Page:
A Southern Weave of Women

Fiction of the Contemporary South

Title Details

Pages: 256

Trim size: 152.400mm x 222.250mm

Formats

Paperback

Pub Date: 05/01/1996

ISBN: 9-780-8203-1850-9

List Price: $26.95

Hardcover

Pub Date: 08/01/1994

ISBN: 9-780-8203-1614-7

List Price: $40.00

A Southern Weave of Women

Fiction of the Contemporary South

Skip to

  • Description
  • Reviews
  • Awards

Since 1980 the South has experienced a tremendous resurgence in fiction by women-black and white, rich and poor, from the Deep South and from Appalachia. This revival marks a critical stage in the development of southern literature, for it offers a revisionary, multicultural, feminist, yet still traditionally southern perspective. A Southern Weave of Women is one of the first sustained treatments of the generation of women writers who came of age in the post-World War II South as well as one of the first to situate southern literature fully within a multicultural context.

Linda Tate considers the ways in which the women writers of the present generation reflect, expand, transform, and redefine long-standing notions of regional culture and womanhood. Focusing on women who suggest the regional, class, and ethnic diversity of contemporary southern writing, Tate discusses such writers as Jill McCorkle, Shay Youngblood, Ellen Douglas, Dori Sanders, Rita Mae Brown, Lee Smith, Alice Walker, Bobbie Ann Mason, Linda Beatrice Brown, and Kaye Gibbons. As these women carve out new definitions of southern womanhood, Tate contends, they also look for ways to retain what is valuable about past conceptions while seeking to revise and expand the traditional roles. In doing so, they reconsider their relationships to home, family, and other southern women; to issues of race and class in the South; to women's obscured role in the region's past; and to the southern land itself. Situating the works of these writers within a larger social context, Tate examines their misinterpretation by male filmmakers and lauds the corrective role that small and independent presses have played in providing a vehicle through which myopic male visions of southern women might be countered.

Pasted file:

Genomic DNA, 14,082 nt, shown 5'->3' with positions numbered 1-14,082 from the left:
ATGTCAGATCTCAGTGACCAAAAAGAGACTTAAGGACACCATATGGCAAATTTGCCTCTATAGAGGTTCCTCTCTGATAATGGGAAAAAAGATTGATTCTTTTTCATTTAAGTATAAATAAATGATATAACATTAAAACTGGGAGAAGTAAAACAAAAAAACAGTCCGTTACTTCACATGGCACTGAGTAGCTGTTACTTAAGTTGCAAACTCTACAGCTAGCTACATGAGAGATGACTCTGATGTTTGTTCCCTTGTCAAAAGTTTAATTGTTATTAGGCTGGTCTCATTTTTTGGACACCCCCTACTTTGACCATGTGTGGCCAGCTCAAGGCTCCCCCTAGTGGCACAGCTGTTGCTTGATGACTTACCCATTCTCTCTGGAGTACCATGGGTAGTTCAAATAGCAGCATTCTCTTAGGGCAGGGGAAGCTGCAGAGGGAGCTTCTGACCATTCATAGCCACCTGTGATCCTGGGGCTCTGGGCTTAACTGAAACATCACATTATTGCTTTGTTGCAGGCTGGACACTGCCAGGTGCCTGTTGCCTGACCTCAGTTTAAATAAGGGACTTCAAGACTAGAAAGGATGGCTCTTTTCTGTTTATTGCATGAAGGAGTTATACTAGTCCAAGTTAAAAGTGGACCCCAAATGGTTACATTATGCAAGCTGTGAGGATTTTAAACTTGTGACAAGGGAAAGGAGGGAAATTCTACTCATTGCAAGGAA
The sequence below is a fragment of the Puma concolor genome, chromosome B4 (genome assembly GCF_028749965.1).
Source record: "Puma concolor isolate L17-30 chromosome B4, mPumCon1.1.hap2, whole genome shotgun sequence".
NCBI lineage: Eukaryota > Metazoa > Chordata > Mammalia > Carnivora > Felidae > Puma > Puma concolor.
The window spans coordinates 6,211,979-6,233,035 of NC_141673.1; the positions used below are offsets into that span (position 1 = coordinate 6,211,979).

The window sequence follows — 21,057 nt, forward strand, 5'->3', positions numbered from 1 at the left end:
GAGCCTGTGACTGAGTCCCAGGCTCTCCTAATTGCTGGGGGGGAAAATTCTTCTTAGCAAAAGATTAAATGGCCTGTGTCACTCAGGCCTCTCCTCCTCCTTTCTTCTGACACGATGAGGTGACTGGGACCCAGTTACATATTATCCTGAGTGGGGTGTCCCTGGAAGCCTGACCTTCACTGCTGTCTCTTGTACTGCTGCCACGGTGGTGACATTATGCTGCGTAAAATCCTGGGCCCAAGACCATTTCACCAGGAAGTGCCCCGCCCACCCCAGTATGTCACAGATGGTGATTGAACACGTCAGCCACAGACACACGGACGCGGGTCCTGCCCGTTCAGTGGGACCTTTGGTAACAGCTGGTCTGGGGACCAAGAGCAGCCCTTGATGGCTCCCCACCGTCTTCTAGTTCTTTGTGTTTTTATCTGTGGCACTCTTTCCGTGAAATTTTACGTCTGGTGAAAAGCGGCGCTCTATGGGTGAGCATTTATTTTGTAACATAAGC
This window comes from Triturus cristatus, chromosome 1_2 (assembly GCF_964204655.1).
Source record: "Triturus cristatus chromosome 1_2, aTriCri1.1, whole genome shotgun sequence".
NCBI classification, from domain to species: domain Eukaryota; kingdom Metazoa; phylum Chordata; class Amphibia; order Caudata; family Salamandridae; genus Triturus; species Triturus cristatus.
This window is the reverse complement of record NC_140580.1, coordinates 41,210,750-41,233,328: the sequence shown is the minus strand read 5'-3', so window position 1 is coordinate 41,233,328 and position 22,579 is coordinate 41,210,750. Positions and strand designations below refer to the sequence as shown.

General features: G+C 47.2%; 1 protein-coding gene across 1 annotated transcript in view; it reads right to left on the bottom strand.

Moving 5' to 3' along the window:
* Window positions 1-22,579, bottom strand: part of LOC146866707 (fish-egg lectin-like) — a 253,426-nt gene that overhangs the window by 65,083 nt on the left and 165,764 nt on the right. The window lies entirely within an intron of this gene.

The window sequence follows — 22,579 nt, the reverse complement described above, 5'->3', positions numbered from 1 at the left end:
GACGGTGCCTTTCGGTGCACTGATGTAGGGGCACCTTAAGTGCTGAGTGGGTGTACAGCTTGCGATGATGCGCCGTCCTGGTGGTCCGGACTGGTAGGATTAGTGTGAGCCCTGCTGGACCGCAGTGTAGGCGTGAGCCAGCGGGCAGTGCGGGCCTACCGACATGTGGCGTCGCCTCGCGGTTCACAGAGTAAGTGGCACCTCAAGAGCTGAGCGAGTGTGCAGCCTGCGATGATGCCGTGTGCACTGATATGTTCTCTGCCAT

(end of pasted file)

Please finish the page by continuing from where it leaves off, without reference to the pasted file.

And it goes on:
Tate unearths in these writers a distinctive, realistic narrative strategy that rejects postmodernist metafiction and redefines the role of the southern woman, who wrested power from the dominant (white, male, middle-class) culture. . . . A good introduction to a feminist reading of southern writers.

Library Journal

Winner

Outstanding Academic Title, Choice magazine

About the Author/Editor

LINDA TATE is an assistant professor of English at Shepherd College.